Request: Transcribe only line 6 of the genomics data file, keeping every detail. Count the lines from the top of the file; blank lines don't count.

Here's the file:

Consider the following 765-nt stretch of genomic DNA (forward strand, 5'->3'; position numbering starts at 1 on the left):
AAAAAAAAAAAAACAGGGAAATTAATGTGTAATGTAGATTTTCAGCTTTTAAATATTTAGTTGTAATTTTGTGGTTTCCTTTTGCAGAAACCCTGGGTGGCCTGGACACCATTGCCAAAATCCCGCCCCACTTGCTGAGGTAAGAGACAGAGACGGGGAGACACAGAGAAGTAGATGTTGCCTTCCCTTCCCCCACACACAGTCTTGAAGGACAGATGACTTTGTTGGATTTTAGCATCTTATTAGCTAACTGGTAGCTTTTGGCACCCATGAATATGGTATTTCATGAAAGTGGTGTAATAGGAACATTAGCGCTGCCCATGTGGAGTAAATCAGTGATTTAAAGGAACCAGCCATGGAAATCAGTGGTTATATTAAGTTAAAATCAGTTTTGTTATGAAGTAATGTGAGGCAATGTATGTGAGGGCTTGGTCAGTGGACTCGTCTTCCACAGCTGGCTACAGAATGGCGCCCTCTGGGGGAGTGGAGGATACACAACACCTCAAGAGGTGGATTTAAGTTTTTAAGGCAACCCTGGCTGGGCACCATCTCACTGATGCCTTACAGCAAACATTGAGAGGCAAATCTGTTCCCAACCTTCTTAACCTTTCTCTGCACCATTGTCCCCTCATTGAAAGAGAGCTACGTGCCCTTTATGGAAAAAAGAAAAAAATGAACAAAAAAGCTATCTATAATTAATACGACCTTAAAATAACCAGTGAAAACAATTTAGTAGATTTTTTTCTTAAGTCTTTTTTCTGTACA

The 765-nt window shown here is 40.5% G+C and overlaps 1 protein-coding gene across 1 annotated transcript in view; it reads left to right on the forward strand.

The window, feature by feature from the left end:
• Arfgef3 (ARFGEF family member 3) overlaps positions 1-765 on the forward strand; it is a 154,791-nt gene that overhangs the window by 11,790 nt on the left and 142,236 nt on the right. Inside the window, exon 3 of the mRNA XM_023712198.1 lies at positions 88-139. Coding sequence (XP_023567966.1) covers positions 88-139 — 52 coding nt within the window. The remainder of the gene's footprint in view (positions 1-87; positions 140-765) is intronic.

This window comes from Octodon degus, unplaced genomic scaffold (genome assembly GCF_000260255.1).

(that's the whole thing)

This window comes from Octodon degus, unplaced genomic scaffold (genome assembly GCF_000260255.1).